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The interface between galaxies and galaxy groups

Final Activity Report Summary - GALAXY GROUPS (The interface between galaxies and galaxy groups)

Small groups of galaxies represent the most common galaxy environment and contain the bulk of all matter in the nearby Universe. They are also sites of strong galaxy evolution, providing an environment where galaxies can interact with one another and with the hot, X-ray emitting gas pervading the space between the galaxies in groups. Despite these important features, the global properties of groups are relatively poorly known, and much remains to be understood regarding the co-evolution of groups and their galaxies and the processes governing it.

The main objective of this project was to improve our understanding of the formation and evolution of galaxy groups and the galaxies they contain. The project used observational data collected by ground- and space-based telescopes to investigate these issues, combined with results of numerical calculations including computer simulations of structure formation in the Universe.

Groups of galaxies can be identified on the basis of the hot X-ray gas between their galaxies, or by the requirement that a certain number of galaxies are close together on the sky or in three-dimensional space. It was long suspected that groups selected on the basis of the first criterion may not be representative of the overall group population, thus only constituting the 'tip of the iceberg'. A detailed X-ray and optical study of nine groups (to be expanded to 25) was carried out, confirming that a high fraction of optically identified groups appeared to contain only modest quantities of hot, X-ray emitting gas. This could be telling us that most groups we see today are still in the process of being formed, so their gas is still too rarefied or cold to emit X-rays.

A major study of the temperature and heavy element abundances in a sample of 15 galaxy groups was also concluded. This study provided the first demonstration that the global proportion of heavy elements, such as iron and silicon, in the hot gas in groups was lower than that in more massive galaxy clusters, probably at least in part because some of these elements were lost from groups altogether at very early stages of group formation. This had important implications for our understanding of the origin and amount of heavy elements in the nearby Universe, and for theories of structure formation on group and cluster scales.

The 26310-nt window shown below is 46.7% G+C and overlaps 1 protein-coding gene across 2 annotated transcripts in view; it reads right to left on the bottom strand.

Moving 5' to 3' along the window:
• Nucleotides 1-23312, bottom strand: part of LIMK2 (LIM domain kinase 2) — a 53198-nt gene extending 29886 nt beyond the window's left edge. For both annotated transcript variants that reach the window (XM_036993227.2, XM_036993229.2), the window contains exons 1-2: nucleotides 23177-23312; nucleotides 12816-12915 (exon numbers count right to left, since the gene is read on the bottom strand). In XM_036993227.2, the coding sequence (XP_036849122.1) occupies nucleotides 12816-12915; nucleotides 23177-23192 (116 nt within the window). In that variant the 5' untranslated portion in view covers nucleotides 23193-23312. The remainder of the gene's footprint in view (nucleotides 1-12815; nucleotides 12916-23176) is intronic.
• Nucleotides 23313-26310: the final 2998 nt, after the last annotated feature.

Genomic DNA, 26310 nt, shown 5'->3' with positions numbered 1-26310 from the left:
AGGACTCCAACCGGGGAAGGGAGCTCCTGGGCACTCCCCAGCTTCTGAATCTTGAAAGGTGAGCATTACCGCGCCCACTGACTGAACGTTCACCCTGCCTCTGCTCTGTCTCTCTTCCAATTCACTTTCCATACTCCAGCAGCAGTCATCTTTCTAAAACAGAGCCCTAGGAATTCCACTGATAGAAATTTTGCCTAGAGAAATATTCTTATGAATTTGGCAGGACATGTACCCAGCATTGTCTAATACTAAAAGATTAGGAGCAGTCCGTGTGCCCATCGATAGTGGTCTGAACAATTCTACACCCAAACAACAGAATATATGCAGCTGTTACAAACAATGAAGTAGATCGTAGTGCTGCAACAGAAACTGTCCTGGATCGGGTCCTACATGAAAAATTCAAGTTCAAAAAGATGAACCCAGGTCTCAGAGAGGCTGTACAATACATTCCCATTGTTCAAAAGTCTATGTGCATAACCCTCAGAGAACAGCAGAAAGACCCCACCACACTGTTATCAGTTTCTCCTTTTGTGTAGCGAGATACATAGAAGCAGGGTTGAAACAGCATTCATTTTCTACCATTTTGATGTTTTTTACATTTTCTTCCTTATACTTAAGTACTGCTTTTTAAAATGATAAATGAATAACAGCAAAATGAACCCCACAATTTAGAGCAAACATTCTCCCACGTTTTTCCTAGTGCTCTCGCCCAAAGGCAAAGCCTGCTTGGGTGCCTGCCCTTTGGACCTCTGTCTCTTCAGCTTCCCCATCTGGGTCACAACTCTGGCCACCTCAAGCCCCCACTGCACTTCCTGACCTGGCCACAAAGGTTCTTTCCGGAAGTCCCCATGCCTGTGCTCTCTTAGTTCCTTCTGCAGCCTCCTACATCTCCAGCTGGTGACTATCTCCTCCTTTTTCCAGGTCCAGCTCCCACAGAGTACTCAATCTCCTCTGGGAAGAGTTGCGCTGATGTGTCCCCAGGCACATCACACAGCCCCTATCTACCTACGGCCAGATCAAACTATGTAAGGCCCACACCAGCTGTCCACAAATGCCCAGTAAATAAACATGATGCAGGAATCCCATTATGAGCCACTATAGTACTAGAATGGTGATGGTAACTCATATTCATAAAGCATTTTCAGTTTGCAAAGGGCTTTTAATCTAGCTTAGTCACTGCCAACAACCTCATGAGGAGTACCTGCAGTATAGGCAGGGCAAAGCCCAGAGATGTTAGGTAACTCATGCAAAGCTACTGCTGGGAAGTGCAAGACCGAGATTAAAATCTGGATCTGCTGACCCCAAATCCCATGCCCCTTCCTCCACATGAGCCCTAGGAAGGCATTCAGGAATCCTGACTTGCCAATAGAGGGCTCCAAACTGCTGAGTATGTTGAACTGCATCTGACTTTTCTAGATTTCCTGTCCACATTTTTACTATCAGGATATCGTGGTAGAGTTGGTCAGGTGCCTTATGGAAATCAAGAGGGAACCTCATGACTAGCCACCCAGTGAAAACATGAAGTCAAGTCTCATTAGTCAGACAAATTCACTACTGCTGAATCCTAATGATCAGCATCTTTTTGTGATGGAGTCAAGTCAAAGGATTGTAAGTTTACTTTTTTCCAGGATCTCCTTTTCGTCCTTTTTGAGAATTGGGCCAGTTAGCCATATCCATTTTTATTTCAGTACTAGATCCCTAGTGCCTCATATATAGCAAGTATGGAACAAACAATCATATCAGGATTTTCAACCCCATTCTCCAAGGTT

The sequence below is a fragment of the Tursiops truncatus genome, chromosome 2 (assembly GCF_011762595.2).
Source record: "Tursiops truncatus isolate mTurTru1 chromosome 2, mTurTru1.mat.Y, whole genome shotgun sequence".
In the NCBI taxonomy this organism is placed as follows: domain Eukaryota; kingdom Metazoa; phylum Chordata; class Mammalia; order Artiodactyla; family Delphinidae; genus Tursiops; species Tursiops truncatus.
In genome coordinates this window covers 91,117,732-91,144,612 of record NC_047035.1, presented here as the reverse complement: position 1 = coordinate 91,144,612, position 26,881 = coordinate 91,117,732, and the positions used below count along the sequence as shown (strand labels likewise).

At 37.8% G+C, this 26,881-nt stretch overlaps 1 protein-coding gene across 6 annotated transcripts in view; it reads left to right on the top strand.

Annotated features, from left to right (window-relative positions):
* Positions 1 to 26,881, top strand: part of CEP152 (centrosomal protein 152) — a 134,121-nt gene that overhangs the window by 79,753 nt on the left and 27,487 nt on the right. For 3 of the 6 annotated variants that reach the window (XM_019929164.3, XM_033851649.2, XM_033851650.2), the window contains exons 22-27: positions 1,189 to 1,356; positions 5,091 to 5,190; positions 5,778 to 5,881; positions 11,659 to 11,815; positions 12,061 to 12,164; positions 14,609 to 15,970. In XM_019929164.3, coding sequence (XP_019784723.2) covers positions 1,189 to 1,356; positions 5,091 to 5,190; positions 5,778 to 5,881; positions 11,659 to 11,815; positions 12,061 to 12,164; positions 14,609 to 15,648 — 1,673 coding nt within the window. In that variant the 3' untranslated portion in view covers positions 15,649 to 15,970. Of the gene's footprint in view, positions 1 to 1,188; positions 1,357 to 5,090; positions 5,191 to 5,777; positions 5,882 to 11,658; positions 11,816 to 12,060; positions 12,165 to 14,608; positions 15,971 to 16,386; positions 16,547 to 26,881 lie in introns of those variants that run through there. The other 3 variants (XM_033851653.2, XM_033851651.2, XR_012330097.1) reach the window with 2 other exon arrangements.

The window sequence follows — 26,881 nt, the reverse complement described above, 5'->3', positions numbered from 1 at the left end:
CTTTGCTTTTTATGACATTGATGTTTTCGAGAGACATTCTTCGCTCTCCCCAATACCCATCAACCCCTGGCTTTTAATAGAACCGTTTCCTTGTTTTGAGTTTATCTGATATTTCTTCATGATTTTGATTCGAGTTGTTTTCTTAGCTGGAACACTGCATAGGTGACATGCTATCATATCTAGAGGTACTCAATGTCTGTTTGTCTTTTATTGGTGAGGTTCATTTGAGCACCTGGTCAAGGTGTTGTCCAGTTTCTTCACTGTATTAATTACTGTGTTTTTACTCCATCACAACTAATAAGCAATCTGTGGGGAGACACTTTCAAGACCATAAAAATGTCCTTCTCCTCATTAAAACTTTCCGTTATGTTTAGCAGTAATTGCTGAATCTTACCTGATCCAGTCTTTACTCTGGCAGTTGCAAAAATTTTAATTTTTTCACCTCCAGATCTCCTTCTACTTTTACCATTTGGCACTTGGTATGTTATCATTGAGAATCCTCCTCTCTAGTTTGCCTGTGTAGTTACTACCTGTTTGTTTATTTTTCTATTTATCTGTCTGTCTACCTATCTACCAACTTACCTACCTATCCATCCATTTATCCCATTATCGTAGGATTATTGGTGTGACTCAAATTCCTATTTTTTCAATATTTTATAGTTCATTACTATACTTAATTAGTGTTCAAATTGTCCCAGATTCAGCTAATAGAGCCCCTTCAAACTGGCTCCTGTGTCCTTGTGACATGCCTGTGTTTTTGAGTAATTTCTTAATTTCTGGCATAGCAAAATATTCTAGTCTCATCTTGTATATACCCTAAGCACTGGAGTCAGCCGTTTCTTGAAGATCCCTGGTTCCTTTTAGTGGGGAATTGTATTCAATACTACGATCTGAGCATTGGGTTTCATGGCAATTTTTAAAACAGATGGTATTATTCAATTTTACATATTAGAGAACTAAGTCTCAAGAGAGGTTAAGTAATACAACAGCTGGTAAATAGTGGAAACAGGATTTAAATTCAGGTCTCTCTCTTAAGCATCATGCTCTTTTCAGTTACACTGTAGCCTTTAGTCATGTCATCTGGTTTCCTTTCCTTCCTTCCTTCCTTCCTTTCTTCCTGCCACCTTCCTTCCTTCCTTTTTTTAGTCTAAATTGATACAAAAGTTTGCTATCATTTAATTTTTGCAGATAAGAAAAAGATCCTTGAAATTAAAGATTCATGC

The work also included the discovery and detailed study of the first clear example of a spiral galaxy being stripped of its interstellar gas by the hot intergalactic medium in a group, apparently because of a combination of:
1. star formation activity ejecting matter from the galaxy; and
2. the ram pressure felt by the galaxy as it moved through the hot intragroup gas.

This combination could be an important mechanism for the formation of so-called lenticular galaxies, the origin of which is still not understood. A follow-up project was investigating the role of this mechanism in a larger sample of eight groups where the galaxy configuration was particularly compact and where the galaxies had already lost large amounts of gas. The results suggested that other mechanisms, such as galaxies interacting strongly with one another under their mutual gravity, should also play a role for driving gas out of galaxies in groups. Both studies provided important new insight into the processes that dictated the evolution of galaxies in groups and clusters.

A final result to mention was the first, albeit tentative, discovery of a giant 'atmosphere' of hot gas surrounding a massive spiral galaxy. Models of galaxy formation predicted that large spiral galaxies should be immersed in halos of hot gas left over from the galaxy formation process. Hot gas was previously detected around spiral galaxies in which vigorous star formation was ejecting matter from the galaxy, but until now hot halos because of infall of intergalactic matter were not detected. Our discovery suggested that such halos do exist but are very faint.